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Paul Manafort Advised President Trump on How to Undermine Investigations into Russian Collusion

Paul Manafort Advised President Trump on How to Undermine Investigations into Russian Collusion

Paul Manafort, Donald Trump’s former campaign manager, worked with the President to deliberately undermine the FBI and Robert Mueller’s investigations into Russian interference in the 2016 election.

In court filings special counsel Robert Mueller made on Wednesday, he describes how Manafort told “multiple discernible lies” to federal agents and prosecutors, including the claim that he had not been in contact with anyone in the White House under the Trump administration.

The documents describe how after Manafort signed the plea deal, he told agents “he had no indirect or direct communications with anyone in the administration while they were in the administration.”

Muller has uncovered text messages and electronic records that demonstrate this to be categorically untrue. In his investigations, which included interviewing witnesses, Mueller has concluded, “the evidence demonstrates that Manafort lied about his contacts”.

Even after Manafort became a cooperating witness in the Mueller investigation, the New York Times reported that he maintained communication with the White House through his attorney.

Manafort advised President Trump on how to undermine the FBI and Mueller investigations. He provided information on how the Trump administration might discredit witnesses that had provided testimony against the president. He also worked with the president to discredit the investigators, Vox reports.

Trump’s strategy was to “declare a public relations war” on the FBI and go after James Comey and other FBI officials, an anonymous source familiar with the investigation told Vox.

It is unclear what role Manafort’s advice played in this decision, however, it is clear that Manafort advised another administration official to attack the Justice Department and the FBI. Manafort told the official, through an intermediary, to criticize the decision to seek warrants to monitor Manafort and another campaign aide under the Foreign Intelligence Surveillance Act (FISA). A court-authorized document had been issued to monitor Manafort and the aide as part of an investigation into whether the Trump campaign conspired with Russia to win the 2016 election.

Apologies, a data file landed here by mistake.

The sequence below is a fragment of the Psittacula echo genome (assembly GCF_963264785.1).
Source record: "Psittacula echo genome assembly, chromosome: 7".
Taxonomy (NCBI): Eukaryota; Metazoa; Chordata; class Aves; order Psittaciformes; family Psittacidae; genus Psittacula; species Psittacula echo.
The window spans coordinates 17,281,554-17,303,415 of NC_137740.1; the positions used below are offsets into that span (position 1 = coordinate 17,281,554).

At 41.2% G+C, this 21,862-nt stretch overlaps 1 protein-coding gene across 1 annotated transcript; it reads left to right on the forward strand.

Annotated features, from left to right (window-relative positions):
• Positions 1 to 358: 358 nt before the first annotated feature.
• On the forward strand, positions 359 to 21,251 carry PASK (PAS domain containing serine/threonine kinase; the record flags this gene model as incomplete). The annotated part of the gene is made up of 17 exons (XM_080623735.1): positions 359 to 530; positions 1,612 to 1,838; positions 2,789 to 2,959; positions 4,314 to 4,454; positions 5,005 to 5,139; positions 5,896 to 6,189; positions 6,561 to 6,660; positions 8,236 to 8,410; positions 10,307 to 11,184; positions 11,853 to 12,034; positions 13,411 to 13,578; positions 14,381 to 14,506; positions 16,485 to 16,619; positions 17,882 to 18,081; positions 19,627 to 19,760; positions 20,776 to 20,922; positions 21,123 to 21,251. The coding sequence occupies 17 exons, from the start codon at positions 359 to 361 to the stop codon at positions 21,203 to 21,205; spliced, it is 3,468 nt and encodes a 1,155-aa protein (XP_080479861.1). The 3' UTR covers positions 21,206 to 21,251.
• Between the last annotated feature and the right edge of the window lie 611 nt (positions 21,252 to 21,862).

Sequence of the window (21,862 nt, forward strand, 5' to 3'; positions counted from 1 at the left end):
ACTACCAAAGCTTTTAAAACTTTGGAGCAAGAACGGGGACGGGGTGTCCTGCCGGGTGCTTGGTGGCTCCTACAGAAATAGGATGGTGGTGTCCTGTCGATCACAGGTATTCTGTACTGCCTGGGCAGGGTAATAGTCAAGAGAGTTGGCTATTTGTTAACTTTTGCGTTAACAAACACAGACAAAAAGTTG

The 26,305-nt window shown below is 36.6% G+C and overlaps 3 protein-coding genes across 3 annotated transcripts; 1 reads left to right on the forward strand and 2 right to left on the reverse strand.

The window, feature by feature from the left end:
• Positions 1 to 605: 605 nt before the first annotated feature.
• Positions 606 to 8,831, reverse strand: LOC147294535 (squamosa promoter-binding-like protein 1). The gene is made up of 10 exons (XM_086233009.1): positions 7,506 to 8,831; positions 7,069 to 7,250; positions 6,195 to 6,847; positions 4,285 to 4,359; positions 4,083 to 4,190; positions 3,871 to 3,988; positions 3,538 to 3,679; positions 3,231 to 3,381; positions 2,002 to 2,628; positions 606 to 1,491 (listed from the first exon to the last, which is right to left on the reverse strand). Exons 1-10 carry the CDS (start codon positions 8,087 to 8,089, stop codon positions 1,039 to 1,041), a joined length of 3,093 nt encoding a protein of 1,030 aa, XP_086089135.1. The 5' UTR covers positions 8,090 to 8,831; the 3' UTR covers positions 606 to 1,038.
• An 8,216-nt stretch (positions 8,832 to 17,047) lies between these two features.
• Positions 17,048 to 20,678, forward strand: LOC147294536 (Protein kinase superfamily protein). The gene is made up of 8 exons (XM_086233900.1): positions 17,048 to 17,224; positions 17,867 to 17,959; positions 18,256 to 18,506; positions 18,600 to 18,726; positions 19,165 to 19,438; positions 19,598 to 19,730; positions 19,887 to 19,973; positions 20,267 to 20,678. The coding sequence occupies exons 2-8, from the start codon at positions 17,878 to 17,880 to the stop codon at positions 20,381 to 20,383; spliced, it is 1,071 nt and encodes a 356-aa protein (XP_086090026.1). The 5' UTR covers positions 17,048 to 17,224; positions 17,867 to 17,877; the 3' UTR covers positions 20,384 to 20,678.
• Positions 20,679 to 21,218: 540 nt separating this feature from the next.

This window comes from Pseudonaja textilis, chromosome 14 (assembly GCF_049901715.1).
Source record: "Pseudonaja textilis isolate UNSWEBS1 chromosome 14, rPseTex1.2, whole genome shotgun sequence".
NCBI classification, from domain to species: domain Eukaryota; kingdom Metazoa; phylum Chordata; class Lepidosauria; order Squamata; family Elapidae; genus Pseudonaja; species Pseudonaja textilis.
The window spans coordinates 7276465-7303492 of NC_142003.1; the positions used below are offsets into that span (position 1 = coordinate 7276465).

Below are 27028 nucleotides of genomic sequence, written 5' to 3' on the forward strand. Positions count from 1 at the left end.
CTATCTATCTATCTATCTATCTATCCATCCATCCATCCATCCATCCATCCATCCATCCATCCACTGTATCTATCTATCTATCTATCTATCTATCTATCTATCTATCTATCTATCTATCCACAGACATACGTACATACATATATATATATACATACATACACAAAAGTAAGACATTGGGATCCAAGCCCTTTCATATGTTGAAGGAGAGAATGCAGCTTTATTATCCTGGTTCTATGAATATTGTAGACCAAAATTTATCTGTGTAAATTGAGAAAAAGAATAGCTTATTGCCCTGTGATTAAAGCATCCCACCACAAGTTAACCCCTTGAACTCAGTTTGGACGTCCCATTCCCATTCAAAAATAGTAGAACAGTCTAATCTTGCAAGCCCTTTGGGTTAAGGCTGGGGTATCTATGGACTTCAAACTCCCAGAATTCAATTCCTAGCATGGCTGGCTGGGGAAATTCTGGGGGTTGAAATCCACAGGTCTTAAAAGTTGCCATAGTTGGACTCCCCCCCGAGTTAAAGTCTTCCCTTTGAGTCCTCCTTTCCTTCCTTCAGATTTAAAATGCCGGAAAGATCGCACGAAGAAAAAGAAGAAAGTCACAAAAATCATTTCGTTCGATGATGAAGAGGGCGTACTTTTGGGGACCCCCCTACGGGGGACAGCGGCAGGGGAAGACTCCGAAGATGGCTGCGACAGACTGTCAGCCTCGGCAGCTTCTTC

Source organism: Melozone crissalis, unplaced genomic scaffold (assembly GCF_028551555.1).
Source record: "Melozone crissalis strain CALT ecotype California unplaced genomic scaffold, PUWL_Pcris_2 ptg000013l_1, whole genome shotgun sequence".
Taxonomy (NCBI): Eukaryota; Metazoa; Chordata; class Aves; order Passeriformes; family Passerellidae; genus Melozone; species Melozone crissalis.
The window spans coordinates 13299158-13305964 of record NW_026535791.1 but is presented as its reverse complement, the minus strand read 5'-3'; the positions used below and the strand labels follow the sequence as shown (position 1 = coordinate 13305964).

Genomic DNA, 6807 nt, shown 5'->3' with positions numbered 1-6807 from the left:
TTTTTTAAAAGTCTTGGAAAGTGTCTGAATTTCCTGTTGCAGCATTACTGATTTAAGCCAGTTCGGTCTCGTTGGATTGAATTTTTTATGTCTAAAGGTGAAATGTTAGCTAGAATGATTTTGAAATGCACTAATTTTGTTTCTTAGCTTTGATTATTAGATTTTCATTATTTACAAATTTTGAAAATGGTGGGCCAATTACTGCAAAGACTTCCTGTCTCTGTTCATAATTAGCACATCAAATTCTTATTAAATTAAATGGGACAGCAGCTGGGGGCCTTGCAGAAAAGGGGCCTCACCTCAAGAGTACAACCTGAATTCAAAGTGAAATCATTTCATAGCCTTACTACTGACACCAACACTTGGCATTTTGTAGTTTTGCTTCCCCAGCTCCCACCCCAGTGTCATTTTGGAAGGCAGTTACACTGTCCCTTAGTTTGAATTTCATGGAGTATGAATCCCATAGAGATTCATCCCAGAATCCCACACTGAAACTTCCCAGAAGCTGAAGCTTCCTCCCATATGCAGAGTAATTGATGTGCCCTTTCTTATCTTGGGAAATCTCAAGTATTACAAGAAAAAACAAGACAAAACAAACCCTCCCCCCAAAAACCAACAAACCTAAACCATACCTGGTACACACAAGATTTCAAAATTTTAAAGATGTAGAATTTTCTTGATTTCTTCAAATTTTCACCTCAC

Trump has since attacked the decision to “wiretap” Manafort and his campaign aides. Branding the decision as a coordinated Democratic attempt at political espionage has been a cornerstone of Trump’s criticisms of the Justice Department, FBI, and Mueller investigations, despite being unable to produce any shred of evidence to demonstrate the truth of his claims.

Although the attacks on the Justice Department and FBI had no impact on Manafort’s case (he was still indicted on two dozen felony counts), a source told Vox that in attacking the use of the FISA warrants, Manafort and his defense team believed it would make it more politically feasible for Trump to pardon Manafort at a later date.

Manafort also advised the Trump administration to attack the Democratic National Committee (DNC). He suggested the White House accuse the DNC of colluding with the Ukrainian government to swing the 2016 election.

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The Trump administration then alleged that DNC consultant Alexandra Chalupa was working with Ukrainian officials to undermine the Trump-Pence campaign in 2016, again, without a scrap of evidence.

Finally, Manafort also advised the President to attack Hillary Clinton over the Steele dossier. Manafort uncovered information that a private investigation firm hired by the Clinton campaign had commissioned a report from Christopher Steele, a former head of MI6’s Russia desk, into the ties between the Trump campaign and Russia. Manafort recommended Trump use this information to discredit the dossier, which the president duly did.

In addition to Manafort’s advice in these three specific areas, Vox reported that Manafort’s attorneys provided the White House with details of his cooperation with Mueller’s investigation. This may have helped guide Donald Trump’s answers to Mueller’s written questions he submitted last month.

This open channel of communication is criminal. It demonstrates a coordinated attempt to obstruct justice and impede Mueller’s investigation. It essentially amounts to a Russian doll of crimes, as Trump and Manafort commit further crimes while they are under investigation of other crimes.

When an investigation opens up over this communication channel, can we expect more crimes, within investigations for crimes, within investigation for crimes? The list goes on.

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